“Children who have a sibling or other household member with covid-19 should not attend school/college until they have had a negative PCR test – as in Scotland – in addition to the Government guidance of 10-day isolation on close contacts of confirmed or suspected Omicron cases.”
“Government to issue guidance to all schools and colleges on safe organisation of gatherings and meetings, including options for social distancing or virtual events, based on factors including local case rates, outbreaks in the school/college itself, quality of ventilation and space available.”
In January 2022, Bousted argued “The danger is we lift restrictions too quickly before the effects of returning to school are clear”. In other words, just this time last year the NEU’s attitude was to favour as many restrictions as possible on kids’ access to the classroom – far from such policies being “the last thing we want to do”. Forgive Guido for not buying the current line…
Mick Grynch has just given a train wreck of an interview on the Today Programme. As the country grinds to a halt thanks to the RMT’s rail strikes, the union’s ringleader hit the airwaves to explain himself, clearly expecting a slap on the back and a handshake.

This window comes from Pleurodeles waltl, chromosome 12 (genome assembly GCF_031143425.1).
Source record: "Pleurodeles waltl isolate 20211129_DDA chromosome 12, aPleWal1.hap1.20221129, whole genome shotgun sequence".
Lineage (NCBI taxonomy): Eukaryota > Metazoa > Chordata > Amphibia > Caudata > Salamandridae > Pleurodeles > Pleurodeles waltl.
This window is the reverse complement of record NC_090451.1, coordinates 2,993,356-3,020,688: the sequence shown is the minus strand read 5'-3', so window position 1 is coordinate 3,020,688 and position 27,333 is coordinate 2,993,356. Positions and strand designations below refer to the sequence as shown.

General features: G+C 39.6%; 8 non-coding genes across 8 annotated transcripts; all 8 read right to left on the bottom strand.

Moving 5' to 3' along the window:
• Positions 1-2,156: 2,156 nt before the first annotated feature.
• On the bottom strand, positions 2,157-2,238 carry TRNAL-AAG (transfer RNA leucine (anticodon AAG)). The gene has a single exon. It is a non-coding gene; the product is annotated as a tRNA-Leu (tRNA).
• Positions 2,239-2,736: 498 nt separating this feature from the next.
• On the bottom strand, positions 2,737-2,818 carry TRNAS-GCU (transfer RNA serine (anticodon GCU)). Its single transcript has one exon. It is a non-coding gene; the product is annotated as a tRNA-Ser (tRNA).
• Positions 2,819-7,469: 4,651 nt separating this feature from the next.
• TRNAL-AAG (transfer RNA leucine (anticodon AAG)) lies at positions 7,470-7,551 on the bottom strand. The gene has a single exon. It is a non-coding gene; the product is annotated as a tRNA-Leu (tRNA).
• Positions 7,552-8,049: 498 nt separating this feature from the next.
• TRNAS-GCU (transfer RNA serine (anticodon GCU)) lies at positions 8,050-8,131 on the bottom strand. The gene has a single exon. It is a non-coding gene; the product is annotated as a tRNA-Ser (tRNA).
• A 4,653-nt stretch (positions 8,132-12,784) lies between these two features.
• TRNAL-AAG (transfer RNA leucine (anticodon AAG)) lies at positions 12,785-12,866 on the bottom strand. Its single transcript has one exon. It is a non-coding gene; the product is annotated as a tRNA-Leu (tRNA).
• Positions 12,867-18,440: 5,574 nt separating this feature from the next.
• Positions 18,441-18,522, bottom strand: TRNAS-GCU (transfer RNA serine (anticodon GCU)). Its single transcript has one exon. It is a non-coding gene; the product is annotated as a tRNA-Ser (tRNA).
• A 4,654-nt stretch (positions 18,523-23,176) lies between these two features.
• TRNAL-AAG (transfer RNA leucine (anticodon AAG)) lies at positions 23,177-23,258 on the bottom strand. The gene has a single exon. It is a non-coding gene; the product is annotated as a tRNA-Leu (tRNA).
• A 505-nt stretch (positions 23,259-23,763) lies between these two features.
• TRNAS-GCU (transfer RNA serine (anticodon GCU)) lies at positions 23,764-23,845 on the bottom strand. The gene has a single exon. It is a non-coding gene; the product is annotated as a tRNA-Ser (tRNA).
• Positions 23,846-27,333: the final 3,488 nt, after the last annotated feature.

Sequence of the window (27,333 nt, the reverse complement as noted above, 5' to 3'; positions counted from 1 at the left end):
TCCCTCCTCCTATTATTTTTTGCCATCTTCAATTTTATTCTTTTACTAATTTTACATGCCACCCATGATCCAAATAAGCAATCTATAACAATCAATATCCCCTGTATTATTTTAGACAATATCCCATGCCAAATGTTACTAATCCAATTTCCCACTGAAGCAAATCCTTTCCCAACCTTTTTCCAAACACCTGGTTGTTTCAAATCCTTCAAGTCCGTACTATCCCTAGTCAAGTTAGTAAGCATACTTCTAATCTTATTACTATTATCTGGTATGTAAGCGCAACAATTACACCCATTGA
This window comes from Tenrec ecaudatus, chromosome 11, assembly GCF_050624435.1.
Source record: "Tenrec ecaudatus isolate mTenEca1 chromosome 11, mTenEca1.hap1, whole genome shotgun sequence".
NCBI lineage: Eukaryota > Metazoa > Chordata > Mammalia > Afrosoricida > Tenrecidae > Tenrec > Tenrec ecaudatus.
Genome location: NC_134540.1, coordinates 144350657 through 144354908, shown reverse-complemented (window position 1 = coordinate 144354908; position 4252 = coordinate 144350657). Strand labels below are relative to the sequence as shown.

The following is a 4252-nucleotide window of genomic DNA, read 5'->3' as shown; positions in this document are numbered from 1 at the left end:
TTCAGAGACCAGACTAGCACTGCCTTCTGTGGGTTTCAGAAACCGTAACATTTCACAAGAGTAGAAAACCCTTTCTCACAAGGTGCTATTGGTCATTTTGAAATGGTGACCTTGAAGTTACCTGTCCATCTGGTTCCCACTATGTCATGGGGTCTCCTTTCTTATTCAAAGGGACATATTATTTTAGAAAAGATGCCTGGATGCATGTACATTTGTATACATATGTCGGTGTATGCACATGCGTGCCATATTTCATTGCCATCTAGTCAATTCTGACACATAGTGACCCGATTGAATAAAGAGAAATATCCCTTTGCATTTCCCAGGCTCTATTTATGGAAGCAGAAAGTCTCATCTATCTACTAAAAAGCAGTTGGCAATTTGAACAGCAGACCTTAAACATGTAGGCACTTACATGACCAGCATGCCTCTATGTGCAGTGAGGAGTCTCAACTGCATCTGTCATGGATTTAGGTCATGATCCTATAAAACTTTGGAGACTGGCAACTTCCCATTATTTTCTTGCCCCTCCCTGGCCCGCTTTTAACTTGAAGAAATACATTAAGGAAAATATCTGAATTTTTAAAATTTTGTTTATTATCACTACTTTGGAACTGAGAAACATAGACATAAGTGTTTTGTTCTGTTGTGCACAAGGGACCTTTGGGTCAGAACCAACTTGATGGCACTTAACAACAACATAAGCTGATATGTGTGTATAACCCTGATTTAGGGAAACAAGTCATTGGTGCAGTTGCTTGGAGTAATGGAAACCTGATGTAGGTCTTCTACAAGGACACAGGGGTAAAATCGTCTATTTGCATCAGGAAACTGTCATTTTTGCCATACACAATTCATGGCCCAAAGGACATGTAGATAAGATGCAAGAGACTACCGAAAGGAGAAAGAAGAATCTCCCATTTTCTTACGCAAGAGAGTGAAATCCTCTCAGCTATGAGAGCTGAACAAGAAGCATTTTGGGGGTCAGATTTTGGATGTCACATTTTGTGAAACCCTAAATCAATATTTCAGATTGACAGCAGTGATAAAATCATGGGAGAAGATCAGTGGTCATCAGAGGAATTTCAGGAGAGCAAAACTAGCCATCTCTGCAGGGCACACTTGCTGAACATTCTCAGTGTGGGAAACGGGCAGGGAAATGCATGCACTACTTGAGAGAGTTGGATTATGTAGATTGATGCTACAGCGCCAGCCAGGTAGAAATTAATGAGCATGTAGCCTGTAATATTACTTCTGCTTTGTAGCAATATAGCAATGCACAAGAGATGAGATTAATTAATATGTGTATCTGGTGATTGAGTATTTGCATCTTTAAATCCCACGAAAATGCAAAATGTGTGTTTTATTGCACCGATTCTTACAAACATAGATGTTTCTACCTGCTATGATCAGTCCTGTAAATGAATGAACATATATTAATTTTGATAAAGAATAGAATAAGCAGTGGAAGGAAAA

Instead, when asked the most basic questions about declining support for the strikes and the average loss to members for picketing, Lynch threw his toys out the pram.
Asked how much it’s costing a union member to strike in terms of lost pay, Lynch fumed:
“…[You’re] pursuing an editorial line I’d read in the Sun or the Daily Mail or the Telegraph […] I find this a shocking stance that the BBC will take. You are just parroting the most right wing stuff you can get hold of on behalf of the establishment.”
To which host Mishal Husain gently replied: “They’re just questions“. This is the same Mick Lynch who sneered at GB News for not being “a proper outlet”. If even the BBC are too right-wing him now, who’s left? Novara?
Keir Starmer on the Today Programme this morning was asked if rejoining the single market would boost economic growth. He said:
“No, at this stage I don’t think it would. And there’s no case for going back to the EU or going back into the single market. I do think there’s a case for a better Brexit… Do I think […] that going back into years of wrangling, years of uncertainty? No I don’t…”